Thursday, February 2nd | 11 Shevat 5783

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Judaism and Ethical Warfare

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avatar by Jeremy Rosen


Mourners visit the graves of fallen IDF soldiers at Israel’s Yom HaZikaron ceremony. Photo: Israel Defense Forces

The ongoing conflict in Ukraine raises important moral issues about warfare. Some people believe that all violence is wrong under all circumstances. Pacifism has a long tradition in some religions. Judaism, on the other hand, takes a pragmatic standpoint. As Russia defies every moral standard in Ukraine, what does Judaism have to say about warfare? And as we have just celebrated Israeli Independence Day and 74 years of constant existential threats, how do we match up?

The moral issues of warfare are complex, and continue to be debated. Under what conditions must one fight? When can one refuse orders? Can we allow preemptive strikes, targeted assassinations, human shields, weapons hidden in civilian buildings, unwarranted destruction of property and supplies, landmines, and missiles, not to mention the use of poison gas and nuclear weapons? All of these are issues that continue to be debated around the world, and have not been resolved. Should we just give up, and avoid conflict regardless of the consequences? Should we allow Russia’s Vladimir Putin to destroy Ukraine — or Hamas, Iran, or Hezbollah to destroy Israel? I do not believe so. But we should be very careful to wage war as humanely as possible.

“Because the Lord your God walks amid your camp, to save you and to give up your enemies before you, therefore your camp must be holy, that there should be nothing immoral or corrupt among you” (Deut. 23:15). Nachmanides, in his commentary on that verse, explains that because moral restraints are loosened at the time of war, we must be extra vigilant and humane.

The Bible expresses its abhorrence of violence in many ways. The altar in the Tabernacle was built without the use of metal tools, because of their association with violence. King David was not allowed to build the Temple because of his war-like career. The dream of the prophets was to beat swords into plowshares, and to never more teach war (Isaiah 2:4).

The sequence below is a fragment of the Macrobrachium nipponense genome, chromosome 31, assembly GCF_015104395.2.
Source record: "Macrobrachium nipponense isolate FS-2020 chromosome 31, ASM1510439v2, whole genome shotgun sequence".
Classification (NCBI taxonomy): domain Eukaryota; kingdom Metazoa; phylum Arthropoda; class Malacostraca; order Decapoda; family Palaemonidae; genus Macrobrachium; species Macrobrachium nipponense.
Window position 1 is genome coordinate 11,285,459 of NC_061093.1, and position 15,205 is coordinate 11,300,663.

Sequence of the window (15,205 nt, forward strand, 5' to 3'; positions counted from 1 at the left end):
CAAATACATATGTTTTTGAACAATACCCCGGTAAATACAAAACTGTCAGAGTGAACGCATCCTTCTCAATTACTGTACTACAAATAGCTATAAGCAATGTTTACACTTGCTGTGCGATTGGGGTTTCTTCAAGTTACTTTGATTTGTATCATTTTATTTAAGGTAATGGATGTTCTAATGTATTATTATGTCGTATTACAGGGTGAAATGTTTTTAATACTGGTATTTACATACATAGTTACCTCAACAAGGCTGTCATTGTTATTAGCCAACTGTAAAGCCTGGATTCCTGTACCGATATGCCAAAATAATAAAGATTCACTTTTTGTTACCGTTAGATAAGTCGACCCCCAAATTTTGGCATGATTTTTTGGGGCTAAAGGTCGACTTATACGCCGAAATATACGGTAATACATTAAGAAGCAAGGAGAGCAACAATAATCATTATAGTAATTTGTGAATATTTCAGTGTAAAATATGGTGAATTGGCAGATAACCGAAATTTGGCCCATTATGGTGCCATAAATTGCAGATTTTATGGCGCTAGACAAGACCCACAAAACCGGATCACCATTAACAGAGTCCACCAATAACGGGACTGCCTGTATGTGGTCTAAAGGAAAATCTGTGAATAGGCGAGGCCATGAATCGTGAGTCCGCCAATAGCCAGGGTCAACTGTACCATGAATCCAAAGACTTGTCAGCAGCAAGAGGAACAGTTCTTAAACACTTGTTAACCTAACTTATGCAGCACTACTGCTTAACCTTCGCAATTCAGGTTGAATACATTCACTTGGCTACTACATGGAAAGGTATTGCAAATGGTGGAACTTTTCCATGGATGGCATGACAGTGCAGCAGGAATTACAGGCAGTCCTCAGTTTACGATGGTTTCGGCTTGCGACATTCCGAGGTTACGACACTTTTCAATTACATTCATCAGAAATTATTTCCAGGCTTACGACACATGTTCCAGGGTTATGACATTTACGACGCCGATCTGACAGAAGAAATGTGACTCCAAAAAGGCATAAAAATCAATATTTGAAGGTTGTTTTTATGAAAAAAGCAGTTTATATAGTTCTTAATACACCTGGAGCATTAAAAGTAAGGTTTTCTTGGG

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We differentiate between wars. The Mishna’s War of Obligation was essentially one of defense, and a matter of existential survival. Every single citizen was obliged to participate in one way or another, either by fighting or by providing ancillary support.

Among the specific laws laid down regarding warfare are: “When you draw near to a city to fight against it, you should offer peace to it” (Deut.20:10); “When you besiege a city for a long time, making war against it to take it, you shall not destroy its trees by wielding an axe against them, but you may eat of them” (Deut. 20:19); you must respect treaties and not lie (Maimonides Hilchot Melakhim 6:3); there must be a way left open out of besieged cities to allow civilians to escape (Ibid 6:7); and a prohibition against the destruction of property in general (ibid 6:8).

Since the struggle for the establishment of Israel, we have had to address these issues of warfare and the moral constraints on warfare in modern terms. How are we to deal with a situation today where no permanent peace has been agreed upon with the Palestinians, 74 years after the Arab world declared war and invaded, while still violence continues? How do we react when one part of an enemy population has not made peace, while others encourage violence? What actions can we take to discourage attacks? How do we deal with an enemy that uses human shields or locates weapons in civilian areas, while sending rockets against our civilians? Who can we trust to make peace?

Despite the constant threats, the Israeli army has strict rules of engagement and important principles of moral warfare. “The Purity of Arms” is a core principle of the miliary: “The IDF servicemen and women will act judiciously and safely in all they do, out of recognition of the supreme value of human life.”

It is a source of pride that we have such a concept.

Of course, there have been disastrous mistakes, poor decisions, and rogue soldiers who have ignored the rules. Some military tribunals have made poor decisions, some commanding officers have exceeded their remits, and politicians have failed to grasp some opportunities and squandered others. But unless one lives under such constant threat to life and limb, and the constant fear of losing a loved one, it is hard to pass unbiased judgment. As a general rule, the standards of Israel’s army, especially when compared to every other military, are really impressive.

There are, naturally, different rabbinic points of view in Israel across the spectrum from right to left.  Should one allow collective punishment? Can one demolish the houses of a terrorist? Is there a halakhic obligation to allow the enemy an avenue of escape if they may return to the offensive? Contemporary halakhic authorities disagreed as to whether the Israeli army should allow terrorists to escape during a siege. Others say there is religious justification for harsher measures.

I advocate compassion, humanity, and reconciliation. At the same time, I believe that one has to understand that some people react very badly under duress and stress. And despite occasional lapses, I am inordinately proud of the Israeli military, which does more to avoid casualties than any other army in the world.

But in the end, as the Talmud says, “When someone arises to kill you, kill that person first!”

The author is a writer and rabbi currently living in New York.

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